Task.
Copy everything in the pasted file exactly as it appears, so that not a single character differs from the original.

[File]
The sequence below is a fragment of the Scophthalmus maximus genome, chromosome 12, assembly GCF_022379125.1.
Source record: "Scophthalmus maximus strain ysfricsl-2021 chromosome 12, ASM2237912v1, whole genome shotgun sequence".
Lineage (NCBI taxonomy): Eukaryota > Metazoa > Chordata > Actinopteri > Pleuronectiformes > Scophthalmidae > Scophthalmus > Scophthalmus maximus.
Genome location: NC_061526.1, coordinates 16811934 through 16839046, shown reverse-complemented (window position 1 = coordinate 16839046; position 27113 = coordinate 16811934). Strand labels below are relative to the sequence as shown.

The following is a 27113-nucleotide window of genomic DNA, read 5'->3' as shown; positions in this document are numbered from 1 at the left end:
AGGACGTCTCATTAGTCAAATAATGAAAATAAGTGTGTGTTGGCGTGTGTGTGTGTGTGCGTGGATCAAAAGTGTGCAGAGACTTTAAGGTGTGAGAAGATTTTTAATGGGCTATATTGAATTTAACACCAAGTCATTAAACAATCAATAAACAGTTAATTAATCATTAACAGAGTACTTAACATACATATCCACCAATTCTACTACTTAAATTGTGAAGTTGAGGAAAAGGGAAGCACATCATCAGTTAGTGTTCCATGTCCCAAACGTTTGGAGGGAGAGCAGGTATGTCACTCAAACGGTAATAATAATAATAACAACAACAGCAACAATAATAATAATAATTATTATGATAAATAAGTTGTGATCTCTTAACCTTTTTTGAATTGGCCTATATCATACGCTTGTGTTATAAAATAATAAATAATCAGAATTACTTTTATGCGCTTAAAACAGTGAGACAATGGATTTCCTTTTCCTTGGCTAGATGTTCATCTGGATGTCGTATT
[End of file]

The sequence below is a fragment of the Scophthalmus maximus genome, chromosome 12, assembly GCF_022379125.1.
Source record: "Scophthalmus maximus strain ysfricsl-2021 chromosome 12, ASM2237912v1, whole genome shotgun sequence".
Lineage (NCBI taxonomy): Eukaryota > Metazoa > Chordata > Actinopteri > Pleuronectiformes > Scophthalmidae > Scophthalmus > Scophthalmus maximus.
Genome location: NC_061526.1, coordinates 16811934 through 16839046, shown reverse-complemented (window position 1 = coordinate 16839046; position 27113 = coordinate 16811934). Strand labels below are relative to the sequence as shown.

The following is a 27113-nucleotide window of genomic DNA, read 5'->3' as shown; positions in this document are numbered from 1 at the left end:
AGGACGTCTCATTAGTCAAATAATGAAAATAAGTGTGTGTTGGCGTGTGTGTGTGTGTGCGTGGATCAAAAGTGTGCAGAGACTTTAAGGTGTGAGAAGATTTTTAATGGGCTATATTGAATTTAACACCAAGTCATTAAACAATCAATAAACAGTTAATTAATCATTAACAGAGTACTTAACATACATATCCACCAATTCTACTACTTAAATTGTGAAGTTGAGGAAAAGGGAAGCACATCATCAGTTAGTGTTCCATGTCCCAAACGTTTGGAGGGAGAGCAGGTATGTCACTCAAACGGTAATAATAATAATAACAACAACAGCAACAATAATAATAATAATTATTATGATAAATAAGTTGTGATCTCTTAACCTTTTTTGAATTGGCCTATATCATACGCTTGTGTTATAAAATAATAAATAATCAGAATTACTTTTATGCGCTTAAAACAGTGAGACAATGGATTTCCTTTTCCTTGGCTAGATGTTCATCTGGATGTCGTATT